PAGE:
Burundi has identified six priority development goals which it said would require up to $1.1 billion in foreign aid to achieve by 2015.
The request for international assistance was made Oct. 29 by Burundi Second Vice President Gervais Rufyikiri at a donors’ conference hosted by the U.N. Development Program in Switzerland. The conference — attended by representatives from key donors, development partners and U.N. agencies — ends Oct. 30.
The money, according to Rufyikiri, will finance development projects and other initiatives needed to meet the six objectives of the country’s second Strategic Framework for Growth and Poverty Reduction. This plan covers the period 2012-15 and builds on the first framework, which focused on governance, private sector development, human capital development, gender equality and business climate improvement.
The six objectives in the new strategy are population control, agriculture development, public spending reforms, private sector engagement, energy sector development and institutional development. These priorities are designed to meet existing challenges in the country, such as food insecurity, malnutrition and high energy demand.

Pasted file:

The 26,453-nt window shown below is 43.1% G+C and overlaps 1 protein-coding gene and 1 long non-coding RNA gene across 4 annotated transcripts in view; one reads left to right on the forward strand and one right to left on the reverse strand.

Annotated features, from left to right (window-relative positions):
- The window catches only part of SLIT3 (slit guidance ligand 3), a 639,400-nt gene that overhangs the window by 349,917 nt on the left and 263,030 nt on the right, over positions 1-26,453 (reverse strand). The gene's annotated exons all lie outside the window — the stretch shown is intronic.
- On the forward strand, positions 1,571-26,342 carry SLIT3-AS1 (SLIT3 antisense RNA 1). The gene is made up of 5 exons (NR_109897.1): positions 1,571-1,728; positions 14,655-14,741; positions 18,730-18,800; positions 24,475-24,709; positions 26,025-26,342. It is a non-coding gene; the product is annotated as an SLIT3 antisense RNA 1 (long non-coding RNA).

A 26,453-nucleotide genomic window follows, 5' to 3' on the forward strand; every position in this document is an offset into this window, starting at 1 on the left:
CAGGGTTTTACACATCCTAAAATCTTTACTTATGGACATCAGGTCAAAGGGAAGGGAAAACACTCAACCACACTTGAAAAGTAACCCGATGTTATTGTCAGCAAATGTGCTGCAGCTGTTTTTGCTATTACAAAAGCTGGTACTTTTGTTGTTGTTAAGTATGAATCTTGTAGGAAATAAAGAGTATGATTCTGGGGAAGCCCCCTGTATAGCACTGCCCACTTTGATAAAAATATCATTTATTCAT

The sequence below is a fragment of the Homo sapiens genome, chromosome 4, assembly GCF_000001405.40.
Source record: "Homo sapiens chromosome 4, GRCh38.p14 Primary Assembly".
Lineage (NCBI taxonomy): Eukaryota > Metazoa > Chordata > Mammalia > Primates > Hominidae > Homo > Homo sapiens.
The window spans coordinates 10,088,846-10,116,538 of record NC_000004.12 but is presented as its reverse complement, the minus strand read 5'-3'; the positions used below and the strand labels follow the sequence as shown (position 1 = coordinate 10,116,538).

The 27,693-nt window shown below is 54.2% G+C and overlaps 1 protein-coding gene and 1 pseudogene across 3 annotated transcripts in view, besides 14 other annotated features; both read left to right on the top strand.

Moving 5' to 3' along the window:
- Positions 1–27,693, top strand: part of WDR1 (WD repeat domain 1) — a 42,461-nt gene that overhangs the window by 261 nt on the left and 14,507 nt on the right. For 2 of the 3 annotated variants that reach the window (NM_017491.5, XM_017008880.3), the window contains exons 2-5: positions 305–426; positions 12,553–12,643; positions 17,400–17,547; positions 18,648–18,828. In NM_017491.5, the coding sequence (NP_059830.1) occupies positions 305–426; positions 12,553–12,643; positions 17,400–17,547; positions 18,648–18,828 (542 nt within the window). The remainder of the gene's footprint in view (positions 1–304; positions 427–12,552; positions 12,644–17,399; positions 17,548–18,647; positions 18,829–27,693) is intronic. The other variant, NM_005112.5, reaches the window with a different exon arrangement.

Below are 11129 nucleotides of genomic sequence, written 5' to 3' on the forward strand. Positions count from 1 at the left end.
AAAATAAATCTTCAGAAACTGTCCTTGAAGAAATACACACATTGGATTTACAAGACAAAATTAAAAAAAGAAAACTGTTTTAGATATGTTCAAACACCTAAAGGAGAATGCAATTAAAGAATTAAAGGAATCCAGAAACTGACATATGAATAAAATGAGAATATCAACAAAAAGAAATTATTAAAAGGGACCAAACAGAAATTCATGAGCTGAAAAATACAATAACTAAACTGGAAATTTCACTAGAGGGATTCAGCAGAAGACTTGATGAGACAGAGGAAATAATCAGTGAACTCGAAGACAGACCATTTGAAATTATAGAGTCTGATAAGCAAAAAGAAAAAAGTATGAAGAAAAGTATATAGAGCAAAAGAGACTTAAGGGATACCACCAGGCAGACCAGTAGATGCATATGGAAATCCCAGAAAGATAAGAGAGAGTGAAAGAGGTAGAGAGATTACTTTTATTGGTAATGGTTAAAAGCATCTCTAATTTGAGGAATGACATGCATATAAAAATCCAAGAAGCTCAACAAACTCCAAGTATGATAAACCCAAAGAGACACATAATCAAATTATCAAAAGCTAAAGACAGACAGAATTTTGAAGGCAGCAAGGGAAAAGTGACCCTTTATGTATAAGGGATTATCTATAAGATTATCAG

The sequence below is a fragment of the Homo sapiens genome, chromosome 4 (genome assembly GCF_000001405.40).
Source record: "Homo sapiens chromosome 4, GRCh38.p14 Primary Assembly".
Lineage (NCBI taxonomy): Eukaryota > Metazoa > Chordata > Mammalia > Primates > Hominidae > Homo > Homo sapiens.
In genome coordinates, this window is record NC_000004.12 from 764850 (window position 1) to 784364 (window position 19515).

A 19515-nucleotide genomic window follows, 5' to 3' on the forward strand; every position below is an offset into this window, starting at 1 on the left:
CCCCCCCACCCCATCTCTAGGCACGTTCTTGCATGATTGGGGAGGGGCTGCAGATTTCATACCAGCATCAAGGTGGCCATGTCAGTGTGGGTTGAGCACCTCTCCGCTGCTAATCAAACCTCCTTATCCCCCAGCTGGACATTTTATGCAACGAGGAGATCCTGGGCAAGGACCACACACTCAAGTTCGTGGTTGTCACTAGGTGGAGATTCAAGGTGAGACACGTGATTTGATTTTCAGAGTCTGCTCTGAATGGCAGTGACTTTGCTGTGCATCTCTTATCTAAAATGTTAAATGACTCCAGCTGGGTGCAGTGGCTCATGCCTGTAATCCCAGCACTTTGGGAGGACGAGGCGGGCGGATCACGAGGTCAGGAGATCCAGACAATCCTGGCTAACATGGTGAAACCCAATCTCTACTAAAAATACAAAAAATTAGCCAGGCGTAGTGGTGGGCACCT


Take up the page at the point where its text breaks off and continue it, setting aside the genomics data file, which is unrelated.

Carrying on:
According to Rufyikiri, Burundi aims to generate at least 48 percent of the $2.1 billion total budget needed to finance the plan. He said the country hopes to mobilize the rest of the money from its development partners, the Voice of America says.
Burundi, Rufyikiri added, is worthy of foreign aid given its progress in stabilizing the country and improving socioeconomic conditions since 2006, when the government signed a peace deal with rebel groups.
Burundi, a small country in sub-Saharan Africa, is not among the top recipients of official development assistance in Africa. In 2010, it received some $635 million in aid from bilateral and multilateral sources — significantly smaller than the $1 billion to $3 billion secured by top recipients like Ethiopia, the Democratic Republic of the Congo and Burundi’s neighbor, Tanzania.
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